In 2015, Serraino et al. reported a large series with historical controls that assessed the occurrence of deep sternal wound infections in patients who underwent cardiac surgery either with (2010-2012, 422 consecutive patients) or without (2007-2009, 671 consecutive patients) application of PRP. (36) The 2 groups were comparable at baseline. At the end of cardiac surgery, PRP gel was applied on the sternum before the closure of subcutaneous tissue. The occurrence of both deep and superficial wound infection were reduced in the patients treated with PRP (deep: 0.2% vs 1.5%, superficial: 0.5% vs 2.8%). Interpretation of these results is limited by likely differences in treatments over time. RCTs are needed to evaluate this potential use of PRP.
PRP for Mixed Indications
A 2012 systematic review addressed a wide variety of orthopedic indications. This publication included 23 randomized trials and 10 prospective cohort studies that compared PRP with placebo, corticosteroids, or a standard procedure. (37) For most of the studies, the outcome measures differed, but 6 RCTs (n=358) and 3 prospective cohort studies (n=88) reported results of PRP using a visual analog score (VAS) and were combined for analysis. These studies assessed injuries to the acromion, rotator cuff, lateral humeral epicondyle, anterior cruciate ligament (ACL), patella, tibia, and spine. Follow-up ranged from 6 weeks to 24 months. Of 22 RCTs that evaluated functional outcomes, 6 showed a functional benefit of PRP, 15 showed no difference between PRP and the control, and 1 showed a significant functional advantage for the control group. Interpretation of this systematic review is limited by the combination of a wide variety of conditions, as well as the lack of standardization of platelet-separation techniques and outcome measures in the primary literature.
PRP as a Primary Treatment of Tendinopathies
There are a large number of small RCTs that evaluate treatment of tendinopathies at various locations. In 2014, Andia et al. published a systematic review of PRP in the treatment of painful tendinopathies. (38) They included 13 prospective controlled trials (12 RCTs, 1 controlled study that was not randomized) with data from 636 patients included in the meta-analysis. The number of studies on various tendinopathies included 7 studies on chronic elbow tendinopathy, 2 on supraspinatus, 3 on patellar, and 1 study on Achilles tendinopathy. Nearly all studies used leukocyte-rich PRP, and the PRP preparation protocol was the same in about half of the studies. The number of injections ranged from 1 (9 studies) to 3 (1 study). Control interventions included physical therapy (1 study), extracorporeal shock wave therapy (1 study), corticosteroid (3 studies), autologous blood (3 studies), saline (3 studies), and dry needling (2 studies).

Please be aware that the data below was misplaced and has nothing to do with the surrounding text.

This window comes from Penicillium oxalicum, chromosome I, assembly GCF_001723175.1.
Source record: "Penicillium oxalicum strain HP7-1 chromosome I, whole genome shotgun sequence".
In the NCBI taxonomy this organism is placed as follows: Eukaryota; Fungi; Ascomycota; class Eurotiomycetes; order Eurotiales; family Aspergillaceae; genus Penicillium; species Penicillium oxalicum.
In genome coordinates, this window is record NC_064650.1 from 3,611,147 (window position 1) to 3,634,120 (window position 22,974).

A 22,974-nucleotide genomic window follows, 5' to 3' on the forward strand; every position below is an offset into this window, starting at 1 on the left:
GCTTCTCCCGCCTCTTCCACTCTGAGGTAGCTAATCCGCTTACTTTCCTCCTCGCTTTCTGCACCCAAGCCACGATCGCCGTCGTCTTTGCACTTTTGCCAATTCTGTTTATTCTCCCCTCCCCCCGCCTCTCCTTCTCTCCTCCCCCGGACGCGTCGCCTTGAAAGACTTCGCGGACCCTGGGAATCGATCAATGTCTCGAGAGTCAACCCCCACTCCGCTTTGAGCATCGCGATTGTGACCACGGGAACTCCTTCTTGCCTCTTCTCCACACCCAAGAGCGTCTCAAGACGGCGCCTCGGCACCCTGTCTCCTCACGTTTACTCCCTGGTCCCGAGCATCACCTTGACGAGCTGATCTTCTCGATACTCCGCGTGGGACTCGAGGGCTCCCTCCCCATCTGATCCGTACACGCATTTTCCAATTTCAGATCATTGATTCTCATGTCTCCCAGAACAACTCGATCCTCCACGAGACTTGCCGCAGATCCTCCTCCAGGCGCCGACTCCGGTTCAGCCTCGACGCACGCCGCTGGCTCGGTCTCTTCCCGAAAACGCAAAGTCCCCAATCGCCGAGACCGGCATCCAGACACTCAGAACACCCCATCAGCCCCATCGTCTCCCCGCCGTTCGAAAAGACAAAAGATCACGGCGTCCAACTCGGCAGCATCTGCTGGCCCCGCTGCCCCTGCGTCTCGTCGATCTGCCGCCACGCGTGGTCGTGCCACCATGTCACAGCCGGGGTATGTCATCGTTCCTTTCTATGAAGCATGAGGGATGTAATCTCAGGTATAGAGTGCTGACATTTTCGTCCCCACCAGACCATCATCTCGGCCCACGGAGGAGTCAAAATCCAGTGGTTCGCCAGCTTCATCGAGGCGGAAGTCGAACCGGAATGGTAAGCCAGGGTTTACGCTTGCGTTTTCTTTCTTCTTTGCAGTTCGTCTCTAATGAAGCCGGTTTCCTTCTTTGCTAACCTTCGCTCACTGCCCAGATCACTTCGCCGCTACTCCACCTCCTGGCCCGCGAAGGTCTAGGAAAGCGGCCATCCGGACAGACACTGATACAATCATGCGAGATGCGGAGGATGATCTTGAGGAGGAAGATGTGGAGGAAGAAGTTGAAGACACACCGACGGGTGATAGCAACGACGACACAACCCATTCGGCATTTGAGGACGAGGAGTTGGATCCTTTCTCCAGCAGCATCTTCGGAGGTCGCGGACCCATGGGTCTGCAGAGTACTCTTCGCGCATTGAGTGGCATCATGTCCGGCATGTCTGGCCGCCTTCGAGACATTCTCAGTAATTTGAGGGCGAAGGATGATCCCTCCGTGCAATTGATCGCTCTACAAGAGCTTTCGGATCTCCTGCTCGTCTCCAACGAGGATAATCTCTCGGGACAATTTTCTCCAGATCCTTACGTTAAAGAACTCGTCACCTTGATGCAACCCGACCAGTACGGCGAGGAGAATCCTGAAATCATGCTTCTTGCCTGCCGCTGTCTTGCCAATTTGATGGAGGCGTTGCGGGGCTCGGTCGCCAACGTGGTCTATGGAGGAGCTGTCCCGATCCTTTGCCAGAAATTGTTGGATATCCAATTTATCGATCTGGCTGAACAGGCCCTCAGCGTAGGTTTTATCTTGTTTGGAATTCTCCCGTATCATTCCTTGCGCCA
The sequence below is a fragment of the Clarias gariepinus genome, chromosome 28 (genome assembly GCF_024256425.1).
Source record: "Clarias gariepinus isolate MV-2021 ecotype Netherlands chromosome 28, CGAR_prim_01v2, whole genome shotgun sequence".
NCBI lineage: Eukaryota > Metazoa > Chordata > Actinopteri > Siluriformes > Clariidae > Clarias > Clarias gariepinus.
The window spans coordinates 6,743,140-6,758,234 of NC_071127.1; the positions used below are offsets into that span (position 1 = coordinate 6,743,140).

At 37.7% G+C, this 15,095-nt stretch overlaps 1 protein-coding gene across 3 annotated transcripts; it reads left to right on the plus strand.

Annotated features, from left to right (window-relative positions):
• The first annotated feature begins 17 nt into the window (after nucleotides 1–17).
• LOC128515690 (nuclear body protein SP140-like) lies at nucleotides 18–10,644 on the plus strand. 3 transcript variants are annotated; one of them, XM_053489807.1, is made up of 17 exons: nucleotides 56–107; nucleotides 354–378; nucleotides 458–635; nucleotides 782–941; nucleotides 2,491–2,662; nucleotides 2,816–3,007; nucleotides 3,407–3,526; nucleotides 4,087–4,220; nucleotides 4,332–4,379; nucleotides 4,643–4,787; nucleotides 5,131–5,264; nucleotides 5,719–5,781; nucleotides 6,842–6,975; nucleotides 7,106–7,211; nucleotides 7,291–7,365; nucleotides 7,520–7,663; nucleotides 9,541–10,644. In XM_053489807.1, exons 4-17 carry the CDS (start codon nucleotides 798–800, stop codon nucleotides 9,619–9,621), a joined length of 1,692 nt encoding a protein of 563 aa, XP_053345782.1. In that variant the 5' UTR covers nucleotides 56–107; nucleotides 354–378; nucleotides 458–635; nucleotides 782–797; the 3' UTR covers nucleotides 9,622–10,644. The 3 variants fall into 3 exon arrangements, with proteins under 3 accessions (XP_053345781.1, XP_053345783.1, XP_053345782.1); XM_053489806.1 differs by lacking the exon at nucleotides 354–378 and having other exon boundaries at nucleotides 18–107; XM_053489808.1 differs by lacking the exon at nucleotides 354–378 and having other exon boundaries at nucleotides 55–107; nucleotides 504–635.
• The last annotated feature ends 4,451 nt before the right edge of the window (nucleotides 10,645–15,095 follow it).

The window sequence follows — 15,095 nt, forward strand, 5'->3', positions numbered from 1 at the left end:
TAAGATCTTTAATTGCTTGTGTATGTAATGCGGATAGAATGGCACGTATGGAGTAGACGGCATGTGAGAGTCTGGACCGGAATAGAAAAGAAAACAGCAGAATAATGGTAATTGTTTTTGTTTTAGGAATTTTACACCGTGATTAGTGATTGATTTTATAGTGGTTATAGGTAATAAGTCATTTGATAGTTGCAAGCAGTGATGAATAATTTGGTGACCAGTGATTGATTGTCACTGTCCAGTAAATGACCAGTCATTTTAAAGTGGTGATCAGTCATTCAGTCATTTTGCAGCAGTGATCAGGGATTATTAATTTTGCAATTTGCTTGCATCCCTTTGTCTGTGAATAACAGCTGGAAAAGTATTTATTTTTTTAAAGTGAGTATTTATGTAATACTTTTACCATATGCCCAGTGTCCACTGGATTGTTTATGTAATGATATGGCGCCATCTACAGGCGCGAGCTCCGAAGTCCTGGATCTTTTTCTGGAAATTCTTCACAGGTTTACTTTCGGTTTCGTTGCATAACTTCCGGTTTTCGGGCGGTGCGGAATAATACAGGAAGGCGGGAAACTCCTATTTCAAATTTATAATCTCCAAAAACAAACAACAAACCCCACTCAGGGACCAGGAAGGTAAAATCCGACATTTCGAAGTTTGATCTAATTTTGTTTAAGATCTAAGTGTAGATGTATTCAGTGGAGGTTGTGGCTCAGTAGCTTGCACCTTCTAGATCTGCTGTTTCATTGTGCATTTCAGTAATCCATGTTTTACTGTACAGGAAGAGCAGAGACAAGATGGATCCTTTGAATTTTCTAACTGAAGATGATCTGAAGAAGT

Risk of bias was considered to be low in 4 studies, unclear in 3, and high in 6. Meta-analysis found that PRP was not better than control interventions in reducing pain at 1 or 2 month follow-up. A small significant effect in pain reduction was found at 3 months (weighted mean difference [WMD], -0.61). At 1 year, the WMD between PRP and control interventions was significant at -1.56. Due to heterogeneity between studies, these findings had low power and precision.
The evidence on specific tendinopathies is reviewed next.
A single center, randomized, double-blind, placebo-controlled trial of PRP injection in patients with chronic midportion Achilles tendinopathy was reported by de Vos et al. in 2010. (39) Fifty-four patients were randomized to receive PRP or saline injection, and all patients performed eccentric exercises. The Victorian Institute of Sports Assessment-Achilles (VISA-A) questionnaire evaluating pain score and activity level was completed at baseline and at 6, 12, and 24 weeks. The mean VISA-A score improved significantly after 24 weeks in both groups, and the between-group difference was not statistically significant. There were no significant differences on secondary measures of patient satisfaction and number of patients returning to their desired sport. The authors conclude that “in patients treated with an eccentric exercise program, a PRP injection compared with saline injection did not result in greater improvement in pain and activity.”
No additional trials of PRP for chronic Achilles tendinopathy were identified in a 2013 Cochrane review. (40)
Lateral Epicondylitis (Tennis Elbow)
A double-blind randomized trial of PRP for lateral epicondylitis was reported by Peerbooms and colleagues in 2010 (13), with 2-year follow-up reported by Gosens et al. in 2011. (14) One hundred patients with chronic (longer than 6 months) epicondylitis were randomized, 49 to receive corticosteroid injection and 51 to receive PRP injection. Success was defined as 25% reduction in pain on VAS or Disabilities of the Arm, Shoulder, and Hand (DASH) outcomes measure score after 1 year without a re-intervention. Initially, mean VAS was 70.1 in the PRP-treated patients and 65.8 in the corticosteroid group. DASH scores were 161.3 and 131.2, respectively (p<0.001). At 4 and 8 weeks after injection, outcomes on VAS and DASH scores were significantly better in the corticosteroid group. At 12 weeks, between-group differences were not significant. After 1 year, 73% of PRP and 49% of corticosteroid-treated patients met criteria for success on pain VAS; 73% of the PRP group and 51% the steroid group were successful using DASH outcome measures (p=0.005). At 2 years, both VAS and DASH scores were significantly better in the PRP group (21.3 and 17.6, respectively) compared to the corticosteroid group (42.4 and 36.5). Success on the DASH was achieved by 73% of the PRP group and 39% of the corticosteroid group, while more patients in the corticosteroid group (47% vs. 14%) had deteriorated at 2 years.